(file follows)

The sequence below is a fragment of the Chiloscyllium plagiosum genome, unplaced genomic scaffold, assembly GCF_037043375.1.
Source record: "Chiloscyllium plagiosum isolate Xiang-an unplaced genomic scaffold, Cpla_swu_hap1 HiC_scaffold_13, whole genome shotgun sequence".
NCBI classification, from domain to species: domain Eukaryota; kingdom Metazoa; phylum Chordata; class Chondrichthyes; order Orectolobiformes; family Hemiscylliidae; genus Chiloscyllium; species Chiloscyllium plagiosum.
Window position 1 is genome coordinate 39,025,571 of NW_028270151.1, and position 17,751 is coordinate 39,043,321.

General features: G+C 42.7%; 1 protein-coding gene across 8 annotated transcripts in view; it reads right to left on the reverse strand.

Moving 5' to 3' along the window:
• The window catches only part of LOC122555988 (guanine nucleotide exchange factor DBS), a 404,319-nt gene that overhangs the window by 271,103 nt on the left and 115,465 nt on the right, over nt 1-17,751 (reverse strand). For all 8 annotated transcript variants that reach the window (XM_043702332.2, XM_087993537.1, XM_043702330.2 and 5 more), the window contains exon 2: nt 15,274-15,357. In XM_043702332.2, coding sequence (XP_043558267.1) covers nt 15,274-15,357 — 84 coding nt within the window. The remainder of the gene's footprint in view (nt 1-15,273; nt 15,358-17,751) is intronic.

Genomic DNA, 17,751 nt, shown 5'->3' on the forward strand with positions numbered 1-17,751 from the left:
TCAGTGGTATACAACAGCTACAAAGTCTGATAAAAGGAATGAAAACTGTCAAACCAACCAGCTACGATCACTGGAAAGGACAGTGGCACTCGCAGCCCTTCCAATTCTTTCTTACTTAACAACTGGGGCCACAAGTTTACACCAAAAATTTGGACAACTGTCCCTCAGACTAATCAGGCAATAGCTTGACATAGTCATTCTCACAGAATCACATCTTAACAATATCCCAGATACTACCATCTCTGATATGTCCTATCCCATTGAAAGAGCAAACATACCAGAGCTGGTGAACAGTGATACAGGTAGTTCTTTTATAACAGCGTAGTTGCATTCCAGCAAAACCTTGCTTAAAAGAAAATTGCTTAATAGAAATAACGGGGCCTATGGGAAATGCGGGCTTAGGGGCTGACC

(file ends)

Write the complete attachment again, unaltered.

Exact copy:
The sequence below is a fragment of the Chiloscyllium plagiosum genome, unplaced genomic scaffold, assembly GCF_037043375.1.
Source record: "Chiloscyllium plagiosum isolate Xiang-an unplaced genomic scaffold, Cpla_swu_hap1 HiC_scaffold_13, whole genome shotgun sequence".
NCBI classification, from domain to species: domain Eukaryota; kingdom Metazoa; phylum Chordata; class Chondrichthyes; order Orectolobiformes; family Hemiscylliidae; genus Chiloscyllium; species Chiloscyllium plagiosum.
Window position 1 is genome coordinate 39,025,571 of NW_028270151.1, and position 17,751 is coordinate 39,043,321.

General features: G+C 42.7%; 1 protein-coding gene across 8 annotated transcripts in view; it reads right to left on the reverse strand.

Moving 5' to 3' along the window:
• The window catches only part of LOC122555988 (guanine nucleotide exchange factor DBS), a 404,319-nt gene that overhangs the window by 271,103 nt on the left and 115,465 nt on the right, over nt 1-17,751 (reverse strand). For all 8 annotated transcript variants that reach the window (XM_043702332.2, XM_087993537.1, XM_043702330.2 and 5 more), the window contains exon 2: nt 15,274-15,357. In XM_043702332.2, coding sequence (XP_043558267.1) covers nt 15,274-15,357 — 84 coding nt within the window. The remainder of the gene's footprint in view (nt 1-15,273; nt 15,358-17,751) is intronic.

Genomic DNA, 17,751 nt, shown 5'->3' on the forward strand with positions numbered 1-17,751 from the left:
TCAGTGGTATACAACAGCTACAAAGTCTGATAAAAGGAATGAAAACTGTCAAACCAACCAGCTACGATCACTGGAAAGGACAGTGGCACTCGCAGCCCTTCCAATTCTTTCTTACTTAACAACTGGGGCCACAAGTTTACACCAAAAATTTGGACAACTGTCCCTCAGACTAATCAGGCAATAGCTTGACATAGTCATTCTCACAGAATCACATCTTAACAATATCCCAGATACTACCATCTCTGATATGTCCTATCCCATTGAAAGAGCAAACATACCAGAGCTGGTGAACAGTGATACAGGTAGTTCTTTTATAACAGCGTAGTTGCATTCCAGCAAAACCTTGCTTAAAAGAAAATTGCTTAATAGAAATAACGGGGCCTATGGGAAATGCGGGCTTAGGGGCTGACC